“Given the limited information available to Sue, and the substantial amount of funds brought in by the law firm and distributed to or for the benefit of Brian in nefarious ways, it is believed that such assets are only small fraction of the funds hidden by Brian from Sue, which Sue believes occurred until Brian’s death,” the suit states.
In August 2016, a few months prior to Brian Loncar’s death, he and his wife entered into a partition and exchange agreement to divide up marital assets, allowing him to own the firm while she received the liquid funds.
To protect her interests, the agreement provided that Sue Loncar would continue to receive one-half of any distributions from the law firm.
“Although Brian represented to Sue that he had disclosed all of their assets at the time of the Partition Agreement, the Partition Agreement also provided that in the event Brian had not disclosed all assets, Sue Loncar would be entitled to half of all undisclosed assets, and one half of all income,” the suit states.
“Brian intentionally hid millions of dollars in assets from Sue, as described above, and pursuant to the terms of the Partition Agreement, Sue is the rightful owner of half of these hidden assets.
“Brian did this with the assistance of his law firm, Brian Loncar, PC.”
Jenkins was appointed successor independent executor of Brian Loncar’s estate under the terms of a probated will. An estate administration has proceeded in the probate court since Jan. 13, 2017.
Sue Loncar’s ancillary action came nearly a year and a half later, court records show.
The plea to the jurisdiction asserts that the Loncars had “multiple problems and discord” throughout their 23 years of marriage. But rather than divorcing, the parties entered into partition agreements.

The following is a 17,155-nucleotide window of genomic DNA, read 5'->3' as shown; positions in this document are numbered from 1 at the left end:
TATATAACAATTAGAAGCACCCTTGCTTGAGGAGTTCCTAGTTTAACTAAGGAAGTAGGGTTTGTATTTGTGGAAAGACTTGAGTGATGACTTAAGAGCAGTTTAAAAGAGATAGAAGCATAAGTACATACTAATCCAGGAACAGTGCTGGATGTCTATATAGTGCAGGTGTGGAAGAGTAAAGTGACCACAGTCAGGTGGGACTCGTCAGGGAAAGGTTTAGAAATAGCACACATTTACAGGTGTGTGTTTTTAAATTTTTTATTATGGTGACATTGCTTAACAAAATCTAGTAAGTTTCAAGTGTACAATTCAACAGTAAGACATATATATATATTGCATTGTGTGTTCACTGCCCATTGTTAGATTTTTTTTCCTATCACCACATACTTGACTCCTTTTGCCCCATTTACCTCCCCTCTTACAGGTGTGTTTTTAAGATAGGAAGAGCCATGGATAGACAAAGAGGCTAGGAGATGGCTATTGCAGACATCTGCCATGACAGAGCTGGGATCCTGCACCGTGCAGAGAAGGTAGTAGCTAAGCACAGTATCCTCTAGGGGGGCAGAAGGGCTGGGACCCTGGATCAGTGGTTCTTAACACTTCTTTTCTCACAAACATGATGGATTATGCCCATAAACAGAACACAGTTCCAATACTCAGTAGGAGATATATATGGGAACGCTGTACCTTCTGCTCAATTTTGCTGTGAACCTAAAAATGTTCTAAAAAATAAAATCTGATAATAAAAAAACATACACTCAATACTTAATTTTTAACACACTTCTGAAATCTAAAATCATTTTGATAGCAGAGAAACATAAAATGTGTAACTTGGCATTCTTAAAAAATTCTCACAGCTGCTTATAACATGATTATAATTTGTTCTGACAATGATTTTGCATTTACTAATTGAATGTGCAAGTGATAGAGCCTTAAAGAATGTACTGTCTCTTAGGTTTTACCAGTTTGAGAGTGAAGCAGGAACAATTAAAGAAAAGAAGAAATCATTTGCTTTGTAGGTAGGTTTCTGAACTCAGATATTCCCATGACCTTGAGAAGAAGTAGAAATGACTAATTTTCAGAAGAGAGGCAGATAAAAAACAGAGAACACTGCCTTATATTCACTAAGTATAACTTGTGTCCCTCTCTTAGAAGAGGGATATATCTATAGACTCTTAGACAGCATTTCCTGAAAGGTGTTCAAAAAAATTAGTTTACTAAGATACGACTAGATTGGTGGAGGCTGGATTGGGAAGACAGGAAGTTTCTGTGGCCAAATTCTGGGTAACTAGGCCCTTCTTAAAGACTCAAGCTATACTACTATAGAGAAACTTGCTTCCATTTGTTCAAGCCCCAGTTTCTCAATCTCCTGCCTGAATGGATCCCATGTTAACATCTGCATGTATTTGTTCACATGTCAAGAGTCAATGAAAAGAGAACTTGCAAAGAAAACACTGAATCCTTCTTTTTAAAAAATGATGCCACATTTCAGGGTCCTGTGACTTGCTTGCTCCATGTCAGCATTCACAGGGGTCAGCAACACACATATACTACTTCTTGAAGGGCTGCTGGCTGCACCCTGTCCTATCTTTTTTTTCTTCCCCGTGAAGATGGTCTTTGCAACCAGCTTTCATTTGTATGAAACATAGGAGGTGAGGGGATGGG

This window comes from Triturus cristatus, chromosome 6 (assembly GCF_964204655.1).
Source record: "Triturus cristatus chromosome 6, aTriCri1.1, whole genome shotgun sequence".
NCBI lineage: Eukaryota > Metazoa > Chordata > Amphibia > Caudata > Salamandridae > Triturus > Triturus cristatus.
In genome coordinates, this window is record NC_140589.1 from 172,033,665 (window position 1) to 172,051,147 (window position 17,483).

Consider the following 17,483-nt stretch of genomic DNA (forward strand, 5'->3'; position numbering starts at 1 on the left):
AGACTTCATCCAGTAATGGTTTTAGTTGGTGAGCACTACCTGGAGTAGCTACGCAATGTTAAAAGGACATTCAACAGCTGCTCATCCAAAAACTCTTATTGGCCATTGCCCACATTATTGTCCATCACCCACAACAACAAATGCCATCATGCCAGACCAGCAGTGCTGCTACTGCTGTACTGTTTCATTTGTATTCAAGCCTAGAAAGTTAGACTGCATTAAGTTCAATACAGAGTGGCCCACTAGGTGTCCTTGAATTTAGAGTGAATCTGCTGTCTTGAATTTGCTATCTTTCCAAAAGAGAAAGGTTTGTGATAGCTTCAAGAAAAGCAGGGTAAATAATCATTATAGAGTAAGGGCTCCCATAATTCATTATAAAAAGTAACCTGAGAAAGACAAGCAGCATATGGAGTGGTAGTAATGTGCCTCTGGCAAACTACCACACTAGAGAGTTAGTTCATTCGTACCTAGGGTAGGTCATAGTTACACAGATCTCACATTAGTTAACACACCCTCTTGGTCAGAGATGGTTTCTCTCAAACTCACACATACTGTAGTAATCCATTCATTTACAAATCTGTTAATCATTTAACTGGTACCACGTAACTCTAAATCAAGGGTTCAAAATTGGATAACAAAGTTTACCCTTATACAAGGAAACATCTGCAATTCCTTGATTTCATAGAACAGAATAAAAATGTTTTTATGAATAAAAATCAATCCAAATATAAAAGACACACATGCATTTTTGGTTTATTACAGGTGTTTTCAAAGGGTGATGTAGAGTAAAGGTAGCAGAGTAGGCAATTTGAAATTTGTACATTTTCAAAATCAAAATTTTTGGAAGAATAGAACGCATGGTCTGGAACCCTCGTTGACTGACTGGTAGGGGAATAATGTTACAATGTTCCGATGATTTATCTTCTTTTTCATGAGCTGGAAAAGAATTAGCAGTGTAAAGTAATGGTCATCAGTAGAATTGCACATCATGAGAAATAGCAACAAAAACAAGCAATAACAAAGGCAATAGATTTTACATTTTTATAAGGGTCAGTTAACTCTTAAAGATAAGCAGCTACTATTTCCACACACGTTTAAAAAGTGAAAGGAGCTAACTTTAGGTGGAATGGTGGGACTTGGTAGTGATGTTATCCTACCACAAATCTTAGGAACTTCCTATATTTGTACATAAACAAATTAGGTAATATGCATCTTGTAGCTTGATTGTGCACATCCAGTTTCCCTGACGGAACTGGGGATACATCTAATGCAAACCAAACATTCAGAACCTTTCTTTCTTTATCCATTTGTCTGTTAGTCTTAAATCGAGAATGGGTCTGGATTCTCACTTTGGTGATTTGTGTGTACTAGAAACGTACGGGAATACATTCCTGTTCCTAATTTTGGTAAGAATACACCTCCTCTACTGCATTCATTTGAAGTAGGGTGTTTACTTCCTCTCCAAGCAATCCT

In 2016, a declaratory judgment action was filed in the 302nd District Court. A judgment was issued addressing all issues related to the validity of the partition agreement.
Sue Loncar did not appeal the judgment.
“Plaintiff (Sue Loncar) was happy to benefit from the Judgment in terms of receiving mutual funds, an expensive home and all its furnishings, including valuable antiques and personal property, cars, jewelry, and all the other benefits she secured through the negotiated partition process,” the plea states.
“Despite receiving all those benefits, Plaintiff now seeks to attack the Judgment in this Court by arguing that Decedent did not fully disclose his assets during that partition process and that she was somehow defrauded in that process and the resulting judgment.
“What Plaintiff neglects to tell this Court, however, is that she waived any disclosure of the assets both in writing and through her testimony in open court.”
The plea states the judgment is binding and fully dispositive as to what disclosures were required in that process and how those judgment terms were negotiated or agreed to.
“The only way Plaintiff can attack the Judgment that was entered by a properly constituted court is by a direct attack in the 302nd District Court and not by a collateral attack in the probate courts,” the plea states. “This Court has no subject matter jurisdiction over any of the marital assets already awarded to the Plaintiff or her husband as part of the partition process…”
Sue Loncar responded to the plea on Feb. 8, asserting that the plea is a “factual distortion” and that her suit is not trying to “unwind” the partition agreement.
Case No. PR-18-02186-1